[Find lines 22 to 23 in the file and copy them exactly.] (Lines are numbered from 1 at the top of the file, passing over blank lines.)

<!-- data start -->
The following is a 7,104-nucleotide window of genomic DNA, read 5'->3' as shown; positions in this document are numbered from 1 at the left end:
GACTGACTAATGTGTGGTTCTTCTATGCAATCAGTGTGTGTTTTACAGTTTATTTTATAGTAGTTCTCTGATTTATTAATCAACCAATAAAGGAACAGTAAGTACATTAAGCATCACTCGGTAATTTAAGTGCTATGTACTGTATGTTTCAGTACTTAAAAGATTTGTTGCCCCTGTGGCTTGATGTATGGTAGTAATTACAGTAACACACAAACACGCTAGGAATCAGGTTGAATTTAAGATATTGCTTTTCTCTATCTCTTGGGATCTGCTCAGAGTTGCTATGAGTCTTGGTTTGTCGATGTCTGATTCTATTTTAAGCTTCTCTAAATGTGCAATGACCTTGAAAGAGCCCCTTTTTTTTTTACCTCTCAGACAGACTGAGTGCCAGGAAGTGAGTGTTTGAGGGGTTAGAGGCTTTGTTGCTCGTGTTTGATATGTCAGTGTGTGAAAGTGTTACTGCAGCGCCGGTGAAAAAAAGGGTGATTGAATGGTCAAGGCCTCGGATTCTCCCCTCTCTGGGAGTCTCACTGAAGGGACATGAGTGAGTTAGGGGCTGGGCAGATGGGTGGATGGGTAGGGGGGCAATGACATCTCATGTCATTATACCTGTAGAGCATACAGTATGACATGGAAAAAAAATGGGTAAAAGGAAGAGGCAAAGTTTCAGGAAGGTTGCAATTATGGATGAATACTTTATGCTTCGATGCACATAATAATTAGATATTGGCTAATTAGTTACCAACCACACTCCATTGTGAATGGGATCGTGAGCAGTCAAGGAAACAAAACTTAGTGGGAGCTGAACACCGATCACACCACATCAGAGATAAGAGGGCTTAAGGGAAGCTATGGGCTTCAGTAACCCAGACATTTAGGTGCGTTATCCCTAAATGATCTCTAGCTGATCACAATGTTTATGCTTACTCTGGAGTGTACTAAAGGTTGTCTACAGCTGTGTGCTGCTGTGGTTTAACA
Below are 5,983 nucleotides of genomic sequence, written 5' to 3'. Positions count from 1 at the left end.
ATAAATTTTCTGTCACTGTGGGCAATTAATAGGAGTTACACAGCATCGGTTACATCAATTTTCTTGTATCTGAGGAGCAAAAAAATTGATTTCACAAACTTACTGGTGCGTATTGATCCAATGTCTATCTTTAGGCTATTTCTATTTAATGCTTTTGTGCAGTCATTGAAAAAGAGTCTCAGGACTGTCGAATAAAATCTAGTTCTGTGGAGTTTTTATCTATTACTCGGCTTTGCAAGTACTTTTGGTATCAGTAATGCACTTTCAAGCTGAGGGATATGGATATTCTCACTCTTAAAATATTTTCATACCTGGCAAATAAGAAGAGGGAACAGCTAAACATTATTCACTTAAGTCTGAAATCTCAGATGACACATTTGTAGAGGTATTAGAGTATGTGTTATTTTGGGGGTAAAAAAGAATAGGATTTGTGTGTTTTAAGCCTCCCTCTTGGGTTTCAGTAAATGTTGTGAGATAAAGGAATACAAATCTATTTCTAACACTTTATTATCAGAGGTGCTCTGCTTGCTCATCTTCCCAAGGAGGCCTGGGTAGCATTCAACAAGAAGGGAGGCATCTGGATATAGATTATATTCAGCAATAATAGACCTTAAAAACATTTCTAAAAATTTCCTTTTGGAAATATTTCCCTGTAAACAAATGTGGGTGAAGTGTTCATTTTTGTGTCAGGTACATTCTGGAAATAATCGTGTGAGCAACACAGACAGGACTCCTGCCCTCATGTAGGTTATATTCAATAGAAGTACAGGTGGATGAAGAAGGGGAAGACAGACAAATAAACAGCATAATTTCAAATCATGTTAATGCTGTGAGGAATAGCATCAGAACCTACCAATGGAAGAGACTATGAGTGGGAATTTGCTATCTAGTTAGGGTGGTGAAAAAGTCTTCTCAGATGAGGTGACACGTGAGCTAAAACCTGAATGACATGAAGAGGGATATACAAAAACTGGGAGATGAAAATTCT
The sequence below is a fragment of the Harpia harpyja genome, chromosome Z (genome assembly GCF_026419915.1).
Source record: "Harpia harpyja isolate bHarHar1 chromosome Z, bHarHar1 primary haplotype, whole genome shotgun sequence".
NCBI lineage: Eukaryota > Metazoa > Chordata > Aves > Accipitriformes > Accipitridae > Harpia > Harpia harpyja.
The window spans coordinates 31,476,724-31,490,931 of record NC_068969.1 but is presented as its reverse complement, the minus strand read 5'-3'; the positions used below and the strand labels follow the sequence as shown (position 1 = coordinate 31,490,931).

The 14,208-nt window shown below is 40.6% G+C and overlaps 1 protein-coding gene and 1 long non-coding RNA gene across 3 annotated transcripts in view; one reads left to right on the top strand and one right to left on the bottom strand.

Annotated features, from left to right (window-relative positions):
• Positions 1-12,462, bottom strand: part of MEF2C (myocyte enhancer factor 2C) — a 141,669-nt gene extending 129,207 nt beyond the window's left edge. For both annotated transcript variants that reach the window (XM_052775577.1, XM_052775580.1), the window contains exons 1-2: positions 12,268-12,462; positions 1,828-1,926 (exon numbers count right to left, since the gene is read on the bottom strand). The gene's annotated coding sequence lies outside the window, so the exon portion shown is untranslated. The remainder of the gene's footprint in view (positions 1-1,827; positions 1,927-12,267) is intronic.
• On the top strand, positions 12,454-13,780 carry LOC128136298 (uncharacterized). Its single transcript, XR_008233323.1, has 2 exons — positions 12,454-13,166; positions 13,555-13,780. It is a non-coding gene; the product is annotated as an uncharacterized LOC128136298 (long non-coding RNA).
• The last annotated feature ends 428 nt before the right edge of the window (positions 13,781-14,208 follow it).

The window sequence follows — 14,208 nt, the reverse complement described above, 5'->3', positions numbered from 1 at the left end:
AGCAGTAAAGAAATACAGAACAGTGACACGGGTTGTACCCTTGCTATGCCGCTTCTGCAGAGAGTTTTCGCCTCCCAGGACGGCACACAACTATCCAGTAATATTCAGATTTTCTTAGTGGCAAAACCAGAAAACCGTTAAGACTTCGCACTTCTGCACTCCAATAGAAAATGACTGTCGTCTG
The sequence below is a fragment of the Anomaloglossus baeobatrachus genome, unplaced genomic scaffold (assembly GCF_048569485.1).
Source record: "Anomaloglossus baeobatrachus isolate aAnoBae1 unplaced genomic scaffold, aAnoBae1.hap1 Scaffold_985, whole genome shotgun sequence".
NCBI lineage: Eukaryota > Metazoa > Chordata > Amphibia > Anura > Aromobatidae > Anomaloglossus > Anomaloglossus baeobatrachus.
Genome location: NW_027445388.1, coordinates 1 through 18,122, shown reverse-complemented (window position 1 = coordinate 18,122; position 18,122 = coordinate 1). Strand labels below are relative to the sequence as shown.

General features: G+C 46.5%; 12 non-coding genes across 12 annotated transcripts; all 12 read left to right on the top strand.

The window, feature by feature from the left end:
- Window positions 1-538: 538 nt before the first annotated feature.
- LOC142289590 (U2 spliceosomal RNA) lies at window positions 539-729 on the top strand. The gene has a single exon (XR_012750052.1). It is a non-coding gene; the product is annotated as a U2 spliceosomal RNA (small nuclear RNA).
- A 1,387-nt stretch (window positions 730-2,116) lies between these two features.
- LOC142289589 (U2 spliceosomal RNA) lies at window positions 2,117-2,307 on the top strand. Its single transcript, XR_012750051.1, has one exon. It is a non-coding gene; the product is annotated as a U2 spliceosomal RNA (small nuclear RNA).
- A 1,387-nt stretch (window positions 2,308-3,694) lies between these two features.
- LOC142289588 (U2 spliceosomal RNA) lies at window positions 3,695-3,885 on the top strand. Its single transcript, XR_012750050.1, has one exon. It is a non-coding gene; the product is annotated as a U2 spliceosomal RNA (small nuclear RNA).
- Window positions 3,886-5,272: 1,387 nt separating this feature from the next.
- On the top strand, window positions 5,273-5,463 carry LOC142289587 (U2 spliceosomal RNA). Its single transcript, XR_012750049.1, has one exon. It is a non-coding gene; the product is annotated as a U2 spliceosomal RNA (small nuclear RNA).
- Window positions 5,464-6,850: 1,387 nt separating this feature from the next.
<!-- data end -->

- Window positions 1-538: 538 nt before the first annotated feature.
- LOC142289590 (U2 spliceosomal RNA) lies at window positions 539-729 on the top strand. The gene has a single exon (XR_012750052.1). It is a non-coding gene; the product is annotated as a U2 spliceosomal RNA (small nuclear RNA).